Kleiner's iFund Manager On Cracking The iPad's Immersive Code

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Following Kleiner Perkins’ iFund “Doubling Down” event today, I got the chance to speak with iFund managing partner Matt Murphy. Simply put, Murphy, who also managed the first iFund, thinks the opportunity with the iPad will be huge — potentially bigger than the first iFund. Obviously, Kleiner wouldn’t pump another $100 million into the fund if it didn’t believe that, but Murphy offered some insight into the firm’s thinking.

While much of the focus has been on what the iPad will do as a consumer device, Murphy makes the case for how well it should work as a revenue-generating machine for the companies developing for it. He noted that of the 14 companies that are currently a part of the iFund (3 of which are in stealth mode), four of them are already profitable just two years after the fund’s launch. He attributes this to three main things: the freemium model, Apple’s payment structure, and micro-payments.

One of those profitable companies is Shazam, the mobile music discovery service. The service noted today that it has seen over 15 million downloads on the iPhone (and iPod touch). Most of those are downloads of the free version of the app, but that free version has served as a gateway drug of sorts to get users hooked and eventually buying the premium version with more features. At $4.99, that paid version, Shazam Encore, is cheap enough that many users feel it is well worth the price.

Perhaps more importantly, it’s so easy to download thanks to the App Store’s built-in payment structure. It’s one click, and the app is yours. And Murphy thinks we’re on the verge of an explosion in in-app payments thanks to that structure.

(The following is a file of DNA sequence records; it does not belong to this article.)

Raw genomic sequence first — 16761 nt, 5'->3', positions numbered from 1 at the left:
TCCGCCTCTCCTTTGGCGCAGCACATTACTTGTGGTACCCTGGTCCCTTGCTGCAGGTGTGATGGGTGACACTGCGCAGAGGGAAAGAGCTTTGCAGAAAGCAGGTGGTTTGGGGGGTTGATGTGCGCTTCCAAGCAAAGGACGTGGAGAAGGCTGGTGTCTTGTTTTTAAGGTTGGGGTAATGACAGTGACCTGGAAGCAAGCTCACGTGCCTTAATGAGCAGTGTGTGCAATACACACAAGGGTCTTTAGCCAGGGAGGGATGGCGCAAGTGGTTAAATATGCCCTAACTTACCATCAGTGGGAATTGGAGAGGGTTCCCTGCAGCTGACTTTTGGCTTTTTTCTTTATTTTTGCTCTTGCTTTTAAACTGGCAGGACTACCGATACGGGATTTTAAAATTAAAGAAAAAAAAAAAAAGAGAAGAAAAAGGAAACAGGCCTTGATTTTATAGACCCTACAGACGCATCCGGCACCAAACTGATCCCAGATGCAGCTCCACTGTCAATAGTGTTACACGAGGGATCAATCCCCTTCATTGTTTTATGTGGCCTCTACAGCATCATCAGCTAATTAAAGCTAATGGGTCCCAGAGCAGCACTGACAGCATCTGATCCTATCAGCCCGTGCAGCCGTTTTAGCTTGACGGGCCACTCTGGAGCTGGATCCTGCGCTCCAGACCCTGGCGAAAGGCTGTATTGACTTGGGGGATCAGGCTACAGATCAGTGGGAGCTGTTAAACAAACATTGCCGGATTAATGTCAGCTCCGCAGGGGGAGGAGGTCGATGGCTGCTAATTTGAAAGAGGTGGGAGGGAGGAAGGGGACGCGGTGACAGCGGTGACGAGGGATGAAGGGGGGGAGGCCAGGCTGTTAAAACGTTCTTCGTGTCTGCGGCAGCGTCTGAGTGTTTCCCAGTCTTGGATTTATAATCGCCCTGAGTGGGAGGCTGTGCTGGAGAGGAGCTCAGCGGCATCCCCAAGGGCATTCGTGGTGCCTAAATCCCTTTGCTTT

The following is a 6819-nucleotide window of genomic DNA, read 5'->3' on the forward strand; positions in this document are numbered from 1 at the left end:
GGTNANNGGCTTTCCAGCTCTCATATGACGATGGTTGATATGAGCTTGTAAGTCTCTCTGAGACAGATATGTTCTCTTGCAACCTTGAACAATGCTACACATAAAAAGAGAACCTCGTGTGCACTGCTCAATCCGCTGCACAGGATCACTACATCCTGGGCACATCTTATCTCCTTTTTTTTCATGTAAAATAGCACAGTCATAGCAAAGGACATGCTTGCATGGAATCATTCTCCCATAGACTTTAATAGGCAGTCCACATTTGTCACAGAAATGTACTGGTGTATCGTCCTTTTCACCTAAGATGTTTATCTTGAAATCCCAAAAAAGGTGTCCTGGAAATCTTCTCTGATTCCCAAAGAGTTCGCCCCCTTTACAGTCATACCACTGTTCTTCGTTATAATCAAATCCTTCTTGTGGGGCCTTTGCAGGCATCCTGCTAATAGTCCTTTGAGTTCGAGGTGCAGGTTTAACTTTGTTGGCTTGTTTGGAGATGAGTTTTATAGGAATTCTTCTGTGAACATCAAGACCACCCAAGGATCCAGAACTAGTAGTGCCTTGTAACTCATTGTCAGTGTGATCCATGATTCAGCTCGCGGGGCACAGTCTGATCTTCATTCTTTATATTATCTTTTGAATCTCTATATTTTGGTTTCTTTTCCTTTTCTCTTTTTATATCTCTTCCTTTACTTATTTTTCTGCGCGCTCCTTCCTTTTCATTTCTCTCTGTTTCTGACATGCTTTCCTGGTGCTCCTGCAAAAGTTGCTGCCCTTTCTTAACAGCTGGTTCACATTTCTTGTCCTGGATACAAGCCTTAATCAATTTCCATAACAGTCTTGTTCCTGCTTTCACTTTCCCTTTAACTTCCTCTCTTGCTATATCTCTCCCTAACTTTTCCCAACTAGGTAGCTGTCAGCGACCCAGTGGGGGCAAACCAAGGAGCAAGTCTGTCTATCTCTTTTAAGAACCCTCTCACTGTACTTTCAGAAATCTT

One company, Booyah, which makes the popular location-based game MyTown (which we’ve covered quite a bit), is making good use of these in-app payments, Murphy notes. While the app is completely free, it allows users to buy upgrades within the game for small fees (ranging from $0.99 to $9.99). This is starting to take off, according to Murphy.

He notes that while free apps on the Facebook platform convert users to paying customers at a 3% to 5% conversion rate, the iPhone is seeing that conversation in the 12% to 15% range. That’s a massive difference. And Murphy attributes it to the way payment ideas are presented in apps in combination with Apple’s easy payment structure that happens behind the scenes (the App Store tied to your credit card). When you see a new cheap feature in an app, “for $0.99 i’ll try that out,” Murphy notes. Those purchases are an afterthought.

And the iPad will simply be an extension of all this, with the added potential benefit of even more in-app immersion. That’s what he sees as the iPad’s big benefit over the iPhone. “We want someone who cracks the code on a more immersive experience,” Murphy says.

And it’s important to note that this new iFund isn’t iPad-only.  Before the end of this year, Murphy says there will be some 100 million devices running the iPhone OS (currently, there are around 75 million), Kleiner will continue to look at all types of companies doing both iPhone and iPad apps to invest this money into.